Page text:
A family’s fractured bonds have underpinned so many of Noah Baumbach’s films, from The Squid and the Whale through to The Meyerowitz Stories, and again forms the scalding basis for this study of a couple’s descent into division. Scarlett Johansson and Adam Driver play Nicole and Charlie Barber, an actor and theatre director respectively and parents of a young son, whose struggles reveal a harsh humanity.
If you’ve already secured films from the likes of Alfonso Cuaron and Martin Scorsese, who’s left but Michael Bay? Stepping aside from Transformers, Hollywood’s king of billowing explosions directs a blockbuster-sized action adventure about a group of vigilante billionaires going off the grid to fight crime. Wisecracker-in-chief Ryan Reynolds stars, backed by Melanie Laurent, Corey Hawkins, and Peyman Maadi.
Similar to The Crown, this biographical drama fills in the fictional detail in the meetings between Pope Benedict XVI (Anthony Hopkins), who retired in 2013, and his successor, Cardinal Bergoglio (Jonathan Pryce), the current Pope Francis. Anthony McCarten’s screenplay has earnt praise, and the movie is a comeback for director Fernando Meirelles – who once impressed with City of God and The Constant Gardener.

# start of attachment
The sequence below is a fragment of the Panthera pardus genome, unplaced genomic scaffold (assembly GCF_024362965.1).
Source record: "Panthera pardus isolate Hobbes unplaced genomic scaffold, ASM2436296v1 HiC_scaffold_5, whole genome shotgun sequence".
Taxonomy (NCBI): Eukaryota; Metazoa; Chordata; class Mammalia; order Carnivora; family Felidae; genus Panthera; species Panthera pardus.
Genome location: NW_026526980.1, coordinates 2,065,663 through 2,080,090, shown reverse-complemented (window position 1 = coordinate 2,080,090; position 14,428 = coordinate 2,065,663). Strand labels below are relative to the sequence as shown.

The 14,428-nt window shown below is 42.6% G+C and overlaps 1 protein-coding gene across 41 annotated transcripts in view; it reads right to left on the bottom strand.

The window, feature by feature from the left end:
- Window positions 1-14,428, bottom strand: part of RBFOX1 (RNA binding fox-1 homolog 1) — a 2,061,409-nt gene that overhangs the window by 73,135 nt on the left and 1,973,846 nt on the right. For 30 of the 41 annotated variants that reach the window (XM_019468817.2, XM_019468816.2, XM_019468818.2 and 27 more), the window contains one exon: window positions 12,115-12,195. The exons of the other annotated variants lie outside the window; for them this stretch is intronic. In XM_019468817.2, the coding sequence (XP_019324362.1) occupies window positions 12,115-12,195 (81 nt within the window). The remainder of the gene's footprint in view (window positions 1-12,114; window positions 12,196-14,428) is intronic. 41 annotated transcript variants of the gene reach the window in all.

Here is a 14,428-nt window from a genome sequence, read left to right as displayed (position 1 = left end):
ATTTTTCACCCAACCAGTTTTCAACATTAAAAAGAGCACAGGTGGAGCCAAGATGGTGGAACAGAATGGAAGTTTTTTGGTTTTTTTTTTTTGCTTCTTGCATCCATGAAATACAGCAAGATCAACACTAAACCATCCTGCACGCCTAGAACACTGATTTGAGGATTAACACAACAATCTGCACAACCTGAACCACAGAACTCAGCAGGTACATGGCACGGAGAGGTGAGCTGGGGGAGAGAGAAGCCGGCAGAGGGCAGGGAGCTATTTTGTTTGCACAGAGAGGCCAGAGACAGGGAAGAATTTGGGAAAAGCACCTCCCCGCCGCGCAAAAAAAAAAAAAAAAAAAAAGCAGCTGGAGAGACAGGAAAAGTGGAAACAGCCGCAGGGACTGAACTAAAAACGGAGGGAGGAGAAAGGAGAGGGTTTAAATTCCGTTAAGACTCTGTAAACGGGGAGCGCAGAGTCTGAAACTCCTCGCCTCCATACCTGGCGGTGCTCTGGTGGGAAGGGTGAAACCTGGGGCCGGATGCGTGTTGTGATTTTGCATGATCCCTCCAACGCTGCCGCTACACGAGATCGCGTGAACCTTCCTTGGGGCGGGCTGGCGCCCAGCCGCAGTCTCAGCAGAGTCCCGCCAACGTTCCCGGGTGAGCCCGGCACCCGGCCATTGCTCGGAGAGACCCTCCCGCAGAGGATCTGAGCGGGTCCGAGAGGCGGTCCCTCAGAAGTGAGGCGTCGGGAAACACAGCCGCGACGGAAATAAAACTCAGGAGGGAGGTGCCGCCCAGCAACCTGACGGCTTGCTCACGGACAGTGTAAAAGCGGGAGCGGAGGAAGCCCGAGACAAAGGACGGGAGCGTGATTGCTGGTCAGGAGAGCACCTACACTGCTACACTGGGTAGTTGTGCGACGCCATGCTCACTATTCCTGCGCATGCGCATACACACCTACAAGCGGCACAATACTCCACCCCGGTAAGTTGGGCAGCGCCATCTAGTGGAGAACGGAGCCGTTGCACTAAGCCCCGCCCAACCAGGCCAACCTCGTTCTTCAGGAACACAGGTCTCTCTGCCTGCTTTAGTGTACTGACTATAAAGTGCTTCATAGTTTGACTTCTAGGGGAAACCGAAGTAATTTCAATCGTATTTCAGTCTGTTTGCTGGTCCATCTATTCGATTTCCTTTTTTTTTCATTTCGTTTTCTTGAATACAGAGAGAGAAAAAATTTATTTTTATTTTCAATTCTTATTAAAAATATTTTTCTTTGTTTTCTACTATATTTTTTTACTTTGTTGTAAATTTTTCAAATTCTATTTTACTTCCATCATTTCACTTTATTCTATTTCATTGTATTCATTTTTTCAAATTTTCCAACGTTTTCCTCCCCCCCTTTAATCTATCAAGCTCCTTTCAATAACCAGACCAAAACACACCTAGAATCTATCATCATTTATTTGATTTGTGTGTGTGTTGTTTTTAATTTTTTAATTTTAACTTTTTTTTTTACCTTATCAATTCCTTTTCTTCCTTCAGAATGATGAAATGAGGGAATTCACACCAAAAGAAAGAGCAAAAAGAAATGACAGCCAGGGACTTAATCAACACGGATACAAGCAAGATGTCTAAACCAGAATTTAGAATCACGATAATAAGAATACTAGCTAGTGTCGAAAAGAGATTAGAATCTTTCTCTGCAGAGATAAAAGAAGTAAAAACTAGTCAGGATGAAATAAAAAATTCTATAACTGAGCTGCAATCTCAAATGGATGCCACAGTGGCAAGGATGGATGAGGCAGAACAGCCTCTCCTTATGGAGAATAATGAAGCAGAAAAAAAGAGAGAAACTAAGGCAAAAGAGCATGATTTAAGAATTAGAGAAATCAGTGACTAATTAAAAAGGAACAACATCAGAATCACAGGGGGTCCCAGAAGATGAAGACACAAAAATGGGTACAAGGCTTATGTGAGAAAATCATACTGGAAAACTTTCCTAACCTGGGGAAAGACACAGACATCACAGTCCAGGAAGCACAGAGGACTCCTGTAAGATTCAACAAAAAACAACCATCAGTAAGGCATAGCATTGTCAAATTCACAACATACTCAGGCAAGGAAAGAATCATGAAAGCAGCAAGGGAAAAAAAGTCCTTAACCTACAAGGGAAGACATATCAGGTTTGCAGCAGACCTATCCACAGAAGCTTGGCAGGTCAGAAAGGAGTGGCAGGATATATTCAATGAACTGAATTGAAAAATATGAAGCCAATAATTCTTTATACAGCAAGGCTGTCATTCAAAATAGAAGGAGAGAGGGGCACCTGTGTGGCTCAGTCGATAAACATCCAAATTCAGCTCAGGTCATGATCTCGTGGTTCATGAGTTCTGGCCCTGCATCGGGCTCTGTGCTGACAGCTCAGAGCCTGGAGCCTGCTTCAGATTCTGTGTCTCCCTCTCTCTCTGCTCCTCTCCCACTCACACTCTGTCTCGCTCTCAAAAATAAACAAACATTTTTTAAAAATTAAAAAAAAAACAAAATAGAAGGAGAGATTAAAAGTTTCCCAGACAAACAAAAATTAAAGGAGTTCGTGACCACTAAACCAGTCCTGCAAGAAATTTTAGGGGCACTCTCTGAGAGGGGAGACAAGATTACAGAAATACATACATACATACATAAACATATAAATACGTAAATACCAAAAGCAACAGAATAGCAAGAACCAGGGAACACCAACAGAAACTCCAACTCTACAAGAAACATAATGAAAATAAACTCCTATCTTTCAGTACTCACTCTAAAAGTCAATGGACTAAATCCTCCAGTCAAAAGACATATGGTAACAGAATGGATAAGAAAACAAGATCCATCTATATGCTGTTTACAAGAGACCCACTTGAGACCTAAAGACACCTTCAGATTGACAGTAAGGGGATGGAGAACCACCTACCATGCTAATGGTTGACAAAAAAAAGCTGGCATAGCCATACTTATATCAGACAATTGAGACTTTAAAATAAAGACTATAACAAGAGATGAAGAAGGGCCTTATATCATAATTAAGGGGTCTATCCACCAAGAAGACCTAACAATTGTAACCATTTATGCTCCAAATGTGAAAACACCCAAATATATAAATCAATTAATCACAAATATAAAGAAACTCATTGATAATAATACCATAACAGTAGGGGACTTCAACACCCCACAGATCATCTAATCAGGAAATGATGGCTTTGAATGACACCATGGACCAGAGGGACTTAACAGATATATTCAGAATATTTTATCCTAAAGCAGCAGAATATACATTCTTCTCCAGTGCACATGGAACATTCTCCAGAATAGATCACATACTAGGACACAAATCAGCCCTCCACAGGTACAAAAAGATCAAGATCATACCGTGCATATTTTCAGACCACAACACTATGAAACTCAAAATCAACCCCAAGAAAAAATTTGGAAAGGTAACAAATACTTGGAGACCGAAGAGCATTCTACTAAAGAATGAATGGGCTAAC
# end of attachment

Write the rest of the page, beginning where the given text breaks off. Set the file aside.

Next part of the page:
Stan is boldly heading into summer with new film franchises. The first has 12 films – from 1979’s Star Trek to 2013’s Star Trek into Darkness – that repeatedly rebooted Gene Rodenberry’s ground-breaking science-fiction television series. The best of the dozen remains 1982’s The Wrath of Khan, an operatic revenge thriller that darkened the U.S.S. Enterprise’s storied legacy.
The second collection is 11 Steven Spielberg movies, including all four Indiana Jones adventures, which begin rolling out on December 18 with Saving Private Ryan. The majority are 21st century titles (no sign of 1941), highlighted by Munich, a compassionate and ultimately regretful covert drama about Israeli spies. They are played by Eric Bana, Daniel Craig, and others, adrift in Europe and losing their moorings as they hunt their adversaries in the wake of the 1972 Olympics massacre.
This French period horror-thriller – the story of outsiders in a remote 18th century region hunting a mythical creature with a serious body count – looks prescient today. It’s a lush genre work studded with stars such as Vincent Cassel and Monica Bellucci, a mix of digital and practical effects, and wild storytelling. Director Christophe Gans went on to make Silent Hill, but this heated – grandiose pleasure is his peak.
Dave McCary’s independent feature debut pulls a tidy trick, turning past trauma into future affirmation. Raised in a bunker, James (Saturday Night Live’s Kyle Mooney) has grown up in complete isolation, his sole companion TV show Brigsby Bear, a no-budget science-fiction fantasy produced by his father, Ted (Mark Hamill). Recreating the show becomes James’ way of dealing with entering the real world, in what is a distinct take on the man-child genre.